The last 2 sessions in Decca's Jazz Studio series – both of them pretty darn unique! Jazz Studio 5 was put together under the leadership of arranger Ralph Burns
– one of our favorite jazz arrangers ever! As proven by some of his impeccable work crafting larger backings for artists on the Verve and Clef labels, Burns
had an approach that was quite different than most of his contemporaries. He worked in a mode that seemed pretty standard at the outset – with an approach to backdrops that worked in broad colors of sound and tone – but he also had a talent for putting in strange modern twists, little surprises, and other embellishments that never detracted from the soloist, and instead seemed to keep them on their toes, forcing them to really come up with some great stuff during their time at the recording. You'll hear plenty of that kind of action going on here – in one of Burns
' rarest sets ever, recorded with a group that includes Billy Byers, Joe Newman, Dave Schildkraut, Herbie Mann, and Milt Hinton. Mann's particularly great, and plays a number of horns with ease – and titles include "Cool Cat On A Hot Tin Roof", "What Am I Here For", "I'll Be Around", "Jazz Club USA", and "South Gonzales Street Parade. Jazz Studio 6 is an equally enigmatic set of modern jazz – recorded by the Amram-Barrow Quartet – an obscure group led by tenor saxophonist George Barrow and horn player David Amram, the latter of whom would go onto great fame in the 60s and 70s for his groundbreaking arrangements, soundtrack work, and world/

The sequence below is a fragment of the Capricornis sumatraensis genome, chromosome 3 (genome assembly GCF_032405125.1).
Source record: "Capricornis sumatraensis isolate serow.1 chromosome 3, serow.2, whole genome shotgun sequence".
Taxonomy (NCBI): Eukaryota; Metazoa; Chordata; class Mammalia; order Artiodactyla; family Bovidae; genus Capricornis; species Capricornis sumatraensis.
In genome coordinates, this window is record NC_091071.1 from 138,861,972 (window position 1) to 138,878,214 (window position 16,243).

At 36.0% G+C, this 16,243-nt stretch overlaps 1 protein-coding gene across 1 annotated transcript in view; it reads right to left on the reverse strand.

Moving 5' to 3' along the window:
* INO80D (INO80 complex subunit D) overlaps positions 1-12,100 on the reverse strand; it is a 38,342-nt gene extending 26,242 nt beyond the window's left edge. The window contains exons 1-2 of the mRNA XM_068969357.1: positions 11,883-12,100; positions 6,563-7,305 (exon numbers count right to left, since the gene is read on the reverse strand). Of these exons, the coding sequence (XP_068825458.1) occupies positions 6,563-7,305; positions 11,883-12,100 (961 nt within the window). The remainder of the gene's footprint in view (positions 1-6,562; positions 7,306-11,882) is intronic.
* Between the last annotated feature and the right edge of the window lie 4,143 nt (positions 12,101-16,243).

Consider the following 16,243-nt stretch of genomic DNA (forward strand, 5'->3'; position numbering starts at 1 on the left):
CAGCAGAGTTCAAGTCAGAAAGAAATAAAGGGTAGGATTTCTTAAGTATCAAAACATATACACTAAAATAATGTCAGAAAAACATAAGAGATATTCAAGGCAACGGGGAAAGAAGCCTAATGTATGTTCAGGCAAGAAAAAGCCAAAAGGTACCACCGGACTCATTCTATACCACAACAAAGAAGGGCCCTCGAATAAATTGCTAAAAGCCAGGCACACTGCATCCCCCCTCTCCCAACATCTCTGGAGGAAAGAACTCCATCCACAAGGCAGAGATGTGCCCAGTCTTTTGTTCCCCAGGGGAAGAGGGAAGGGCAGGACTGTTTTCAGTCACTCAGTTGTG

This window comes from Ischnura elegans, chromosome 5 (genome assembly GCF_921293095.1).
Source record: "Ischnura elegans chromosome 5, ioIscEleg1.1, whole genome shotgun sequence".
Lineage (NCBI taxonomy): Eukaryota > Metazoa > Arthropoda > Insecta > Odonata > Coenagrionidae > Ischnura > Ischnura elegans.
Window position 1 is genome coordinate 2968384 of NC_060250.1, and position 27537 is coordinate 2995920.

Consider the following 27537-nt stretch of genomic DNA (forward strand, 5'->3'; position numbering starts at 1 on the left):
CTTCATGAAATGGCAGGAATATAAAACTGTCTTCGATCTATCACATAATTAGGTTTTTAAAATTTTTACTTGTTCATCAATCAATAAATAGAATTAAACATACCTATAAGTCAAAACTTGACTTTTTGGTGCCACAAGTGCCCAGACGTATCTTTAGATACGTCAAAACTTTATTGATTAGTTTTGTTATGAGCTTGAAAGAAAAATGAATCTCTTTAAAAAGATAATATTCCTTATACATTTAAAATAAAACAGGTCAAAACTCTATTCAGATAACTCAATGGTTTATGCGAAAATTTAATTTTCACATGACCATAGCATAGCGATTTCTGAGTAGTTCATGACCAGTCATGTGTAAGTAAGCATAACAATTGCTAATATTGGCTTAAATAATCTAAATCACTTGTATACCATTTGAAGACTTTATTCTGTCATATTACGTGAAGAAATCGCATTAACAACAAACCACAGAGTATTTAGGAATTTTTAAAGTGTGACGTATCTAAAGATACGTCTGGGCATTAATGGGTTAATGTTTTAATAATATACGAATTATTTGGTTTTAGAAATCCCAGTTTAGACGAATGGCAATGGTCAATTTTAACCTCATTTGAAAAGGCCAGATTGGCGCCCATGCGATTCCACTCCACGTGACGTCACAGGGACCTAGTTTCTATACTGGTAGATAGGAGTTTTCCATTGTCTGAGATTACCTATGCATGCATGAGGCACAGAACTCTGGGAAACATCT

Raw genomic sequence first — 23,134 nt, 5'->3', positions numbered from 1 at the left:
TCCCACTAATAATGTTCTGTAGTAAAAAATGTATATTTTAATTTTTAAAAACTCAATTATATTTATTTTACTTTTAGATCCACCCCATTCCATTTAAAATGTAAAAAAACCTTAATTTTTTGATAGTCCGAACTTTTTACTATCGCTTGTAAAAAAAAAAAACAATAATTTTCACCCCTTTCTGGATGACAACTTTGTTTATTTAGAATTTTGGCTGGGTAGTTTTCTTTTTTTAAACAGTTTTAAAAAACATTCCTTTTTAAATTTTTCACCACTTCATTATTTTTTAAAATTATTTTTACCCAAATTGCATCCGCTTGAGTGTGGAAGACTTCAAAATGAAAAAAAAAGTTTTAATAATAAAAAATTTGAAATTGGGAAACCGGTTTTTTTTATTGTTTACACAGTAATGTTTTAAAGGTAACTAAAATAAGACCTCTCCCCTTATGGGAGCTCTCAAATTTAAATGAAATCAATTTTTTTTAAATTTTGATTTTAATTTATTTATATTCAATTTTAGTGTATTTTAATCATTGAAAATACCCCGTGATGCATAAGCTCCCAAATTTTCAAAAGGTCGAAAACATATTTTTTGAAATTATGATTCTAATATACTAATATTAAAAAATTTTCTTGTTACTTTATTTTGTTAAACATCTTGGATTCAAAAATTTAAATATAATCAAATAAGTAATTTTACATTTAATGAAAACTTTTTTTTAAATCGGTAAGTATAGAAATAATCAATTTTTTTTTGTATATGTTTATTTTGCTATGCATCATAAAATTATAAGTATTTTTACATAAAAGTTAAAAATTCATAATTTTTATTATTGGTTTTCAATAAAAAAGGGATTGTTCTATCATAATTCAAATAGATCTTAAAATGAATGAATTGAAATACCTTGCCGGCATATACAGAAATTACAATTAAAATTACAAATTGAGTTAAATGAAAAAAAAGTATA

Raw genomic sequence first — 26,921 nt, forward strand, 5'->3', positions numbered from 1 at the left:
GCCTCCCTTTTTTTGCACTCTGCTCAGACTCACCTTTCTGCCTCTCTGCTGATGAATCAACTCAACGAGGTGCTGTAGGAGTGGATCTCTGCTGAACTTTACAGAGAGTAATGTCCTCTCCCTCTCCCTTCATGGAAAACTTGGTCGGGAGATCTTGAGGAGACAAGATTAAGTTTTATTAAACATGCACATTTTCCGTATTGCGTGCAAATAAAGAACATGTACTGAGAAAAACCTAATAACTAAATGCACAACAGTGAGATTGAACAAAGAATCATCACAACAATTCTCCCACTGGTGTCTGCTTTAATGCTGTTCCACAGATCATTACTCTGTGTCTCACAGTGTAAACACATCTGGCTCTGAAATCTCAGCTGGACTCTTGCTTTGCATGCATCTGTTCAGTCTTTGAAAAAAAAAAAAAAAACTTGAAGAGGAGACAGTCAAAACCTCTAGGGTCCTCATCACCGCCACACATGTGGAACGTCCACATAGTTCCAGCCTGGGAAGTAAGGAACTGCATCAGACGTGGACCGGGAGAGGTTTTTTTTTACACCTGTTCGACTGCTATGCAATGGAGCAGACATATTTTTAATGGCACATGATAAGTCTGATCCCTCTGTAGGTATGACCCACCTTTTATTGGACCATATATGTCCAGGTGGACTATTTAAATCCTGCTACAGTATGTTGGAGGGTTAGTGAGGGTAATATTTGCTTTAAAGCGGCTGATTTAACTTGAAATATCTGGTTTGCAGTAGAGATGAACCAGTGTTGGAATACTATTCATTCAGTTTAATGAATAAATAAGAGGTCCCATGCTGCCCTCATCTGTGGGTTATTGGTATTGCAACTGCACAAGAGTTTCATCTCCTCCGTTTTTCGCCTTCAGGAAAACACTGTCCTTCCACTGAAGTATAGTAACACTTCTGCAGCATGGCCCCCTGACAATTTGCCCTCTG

jazz experiments! At this point, Amram's a young modernist with some very fresh ideas – and contributes some wonderful original tunes to the session with a moody east coast style that almost has traces of the Mingus camp – particularly the work of Jimmy Knepper and Pepper Adams. George Barrow's tone on the tenor is really tremendous – sharp and soulful, reminding us a bit of the freshness that Hank Mobley brought to some of his early sessions in the 50s, but with less of a hardbop fire. The rhythm in the group is by Arthur Phipps on bass and Al Harewood on drums (Amram plays a bit of piano as well) – and titles include "City Talk", "Someday Morning Will Come", "Somewhere Along The Way", "Phipps Quipps", "Lobo Nocho", and "I Love You".